preparing for natural disasters

Having a Disaster Plan Is Important When You Have Arthritis

Fires, floods, hurricanes, snowstorms, tornadoes – even just a power outage can result in a difficult, if not disastrous, situation if you aren’t prepared. In some cases, you can leave before it hits, but whether you stay or go, you should be ready, especially if your mobility is limited or you have special needs.

Having a plan also can reduce anxiety, which could trigger a flare if you have an autoimmune condition, like rheumatoid arthritis, leaving you vulnerable to injury and infection. “High stress levels make rheumatic conditions worse; having an established emergency plan can only reduce stress,” says Jennifer Hootman, PhD, an epidemiologist in the Arthritis Program at the Centers for Disease Control and Prevention.

The aftermath of a disaster also can be particularly dangerous for people who have arthritis, says registered nurse Victoria Ruffing, director of nursing and patient education at the Johns Hopkins Arthritis Center, in Baltimore.

“Contaminated water, debris and other post-[disaster] conditions mean environments are ripe for infection and injury,” she says. “If [people] pick up a bacterial or viral infection or have a wound that’s not healing well, they should seek medical care as soon as possible. This will probably mean going to an emergency department, but they should not put off seeking care – in disaster conditions medical problems can get worse very quickly.”

Take These Steps in Advance

If you have time to prepare, as with a hurricane, do so well in advance. Even if you don’t have much time to react, many of these steps can help you get through a disaster safely.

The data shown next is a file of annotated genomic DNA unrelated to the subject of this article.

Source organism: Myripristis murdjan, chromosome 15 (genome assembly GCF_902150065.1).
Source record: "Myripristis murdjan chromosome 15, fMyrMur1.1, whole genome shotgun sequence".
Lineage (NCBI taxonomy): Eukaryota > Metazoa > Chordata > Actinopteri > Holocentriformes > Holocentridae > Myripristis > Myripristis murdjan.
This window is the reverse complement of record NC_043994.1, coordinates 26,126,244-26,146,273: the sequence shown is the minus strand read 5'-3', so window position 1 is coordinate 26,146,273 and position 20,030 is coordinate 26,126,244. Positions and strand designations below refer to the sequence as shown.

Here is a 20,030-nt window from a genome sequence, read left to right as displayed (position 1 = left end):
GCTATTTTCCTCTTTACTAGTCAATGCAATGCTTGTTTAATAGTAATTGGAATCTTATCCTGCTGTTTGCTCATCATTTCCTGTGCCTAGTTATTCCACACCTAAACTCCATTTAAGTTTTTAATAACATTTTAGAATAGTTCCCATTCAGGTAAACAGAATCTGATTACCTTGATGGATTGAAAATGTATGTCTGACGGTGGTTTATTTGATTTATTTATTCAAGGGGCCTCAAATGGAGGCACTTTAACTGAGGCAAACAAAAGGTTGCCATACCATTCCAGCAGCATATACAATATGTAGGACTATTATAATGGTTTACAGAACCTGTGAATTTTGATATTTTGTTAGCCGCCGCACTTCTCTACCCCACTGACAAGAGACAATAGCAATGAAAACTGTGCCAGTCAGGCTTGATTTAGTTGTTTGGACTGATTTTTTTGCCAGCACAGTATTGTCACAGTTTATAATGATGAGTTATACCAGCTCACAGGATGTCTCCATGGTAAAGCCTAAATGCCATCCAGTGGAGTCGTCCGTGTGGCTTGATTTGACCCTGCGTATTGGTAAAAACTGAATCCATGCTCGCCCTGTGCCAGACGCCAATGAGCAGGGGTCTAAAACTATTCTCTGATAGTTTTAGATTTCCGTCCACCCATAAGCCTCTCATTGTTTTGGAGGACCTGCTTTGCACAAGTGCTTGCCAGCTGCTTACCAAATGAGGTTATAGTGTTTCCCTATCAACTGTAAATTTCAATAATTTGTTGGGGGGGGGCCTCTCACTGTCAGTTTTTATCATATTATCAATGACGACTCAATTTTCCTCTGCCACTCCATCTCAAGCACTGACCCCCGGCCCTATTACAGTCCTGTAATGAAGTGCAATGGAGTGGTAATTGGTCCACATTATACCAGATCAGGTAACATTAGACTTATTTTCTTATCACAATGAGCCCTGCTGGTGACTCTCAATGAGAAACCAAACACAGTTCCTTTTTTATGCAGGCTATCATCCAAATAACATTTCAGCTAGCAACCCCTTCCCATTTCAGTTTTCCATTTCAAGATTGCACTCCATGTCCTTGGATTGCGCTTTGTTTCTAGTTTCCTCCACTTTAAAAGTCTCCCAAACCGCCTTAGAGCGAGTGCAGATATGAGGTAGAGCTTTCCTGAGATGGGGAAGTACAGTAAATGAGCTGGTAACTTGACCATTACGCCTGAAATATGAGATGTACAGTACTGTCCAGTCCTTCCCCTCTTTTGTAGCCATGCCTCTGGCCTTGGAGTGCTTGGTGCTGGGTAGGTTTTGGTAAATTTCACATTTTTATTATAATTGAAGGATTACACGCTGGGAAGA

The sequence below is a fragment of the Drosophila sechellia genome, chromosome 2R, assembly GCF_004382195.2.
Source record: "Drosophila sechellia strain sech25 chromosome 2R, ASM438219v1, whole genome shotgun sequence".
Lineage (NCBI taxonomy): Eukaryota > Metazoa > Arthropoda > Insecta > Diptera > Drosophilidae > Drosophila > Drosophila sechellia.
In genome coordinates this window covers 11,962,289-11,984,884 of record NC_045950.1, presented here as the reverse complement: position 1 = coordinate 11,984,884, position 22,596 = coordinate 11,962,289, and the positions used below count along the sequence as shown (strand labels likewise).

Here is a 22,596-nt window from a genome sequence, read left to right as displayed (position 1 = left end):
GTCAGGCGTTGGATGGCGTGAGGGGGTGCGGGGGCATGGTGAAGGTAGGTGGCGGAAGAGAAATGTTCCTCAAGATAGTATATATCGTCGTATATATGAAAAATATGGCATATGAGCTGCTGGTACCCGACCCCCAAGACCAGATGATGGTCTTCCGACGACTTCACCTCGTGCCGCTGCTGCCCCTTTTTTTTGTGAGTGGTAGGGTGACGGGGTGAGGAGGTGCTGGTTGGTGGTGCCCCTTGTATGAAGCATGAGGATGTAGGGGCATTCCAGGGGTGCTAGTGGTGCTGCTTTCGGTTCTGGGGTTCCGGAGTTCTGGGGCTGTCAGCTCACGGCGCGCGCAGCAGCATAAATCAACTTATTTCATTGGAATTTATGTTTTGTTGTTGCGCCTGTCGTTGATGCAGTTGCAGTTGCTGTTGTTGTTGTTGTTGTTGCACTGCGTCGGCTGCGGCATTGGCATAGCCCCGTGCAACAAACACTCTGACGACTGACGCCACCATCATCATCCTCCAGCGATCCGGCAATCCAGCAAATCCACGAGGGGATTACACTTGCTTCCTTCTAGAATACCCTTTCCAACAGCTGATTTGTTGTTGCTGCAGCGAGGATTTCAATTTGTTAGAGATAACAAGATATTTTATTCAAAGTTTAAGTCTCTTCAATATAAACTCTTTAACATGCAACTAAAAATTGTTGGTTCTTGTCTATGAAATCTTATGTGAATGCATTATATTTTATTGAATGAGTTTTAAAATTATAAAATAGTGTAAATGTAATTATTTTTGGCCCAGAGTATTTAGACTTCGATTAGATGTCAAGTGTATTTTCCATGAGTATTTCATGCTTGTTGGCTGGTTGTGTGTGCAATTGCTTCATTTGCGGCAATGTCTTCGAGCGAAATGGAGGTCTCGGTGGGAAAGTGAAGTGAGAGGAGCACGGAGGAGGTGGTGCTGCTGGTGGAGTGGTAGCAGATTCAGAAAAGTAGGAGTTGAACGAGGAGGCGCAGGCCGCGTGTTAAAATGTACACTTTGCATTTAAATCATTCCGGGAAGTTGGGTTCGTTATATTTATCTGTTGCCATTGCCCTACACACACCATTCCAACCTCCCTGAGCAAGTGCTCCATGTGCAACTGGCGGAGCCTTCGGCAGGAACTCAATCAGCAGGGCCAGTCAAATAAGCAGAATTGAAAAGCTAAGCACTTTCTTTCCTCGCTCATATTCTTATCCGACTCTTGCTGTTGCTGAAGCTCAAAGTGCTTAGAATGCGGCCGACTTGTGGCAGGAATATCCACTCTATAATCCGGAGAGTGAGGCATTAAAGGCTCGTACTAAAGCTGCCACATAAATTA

• Let family and friends know your plan – including your likely route and destination if you evacuate.
  • Make sure someone who knows your medical needs has an extra key to your home and knows where your emergency supplies are.
  • Wear your medical alert tag or bracelet.
  • Get prescriptions refilled and ask your doctor or pharmacist how you can get care and meds if you can’t reach them.
  • Turn your refrigerator and freezer on the coldest settings possible without freezing your medications, so they and food will stay cold longer.
  • Prepare a waterproof cooler or insulated bag for medications that need refrigeration. Keep autoinjectors and medication syringes that don’t need refrigeration away from direct light and intense heat.
  • If your refrigerated medication has been at room temperature for more than 24 hours, don’t use it. Exceptions are adalimumab (Humira) and etanercept (Enbrel); they are good up to 14 days without refrigeration as long as they have been at 77 degrees F or cooler.
  • If your mobility is limited or you have special needs, register with your local emergency management.

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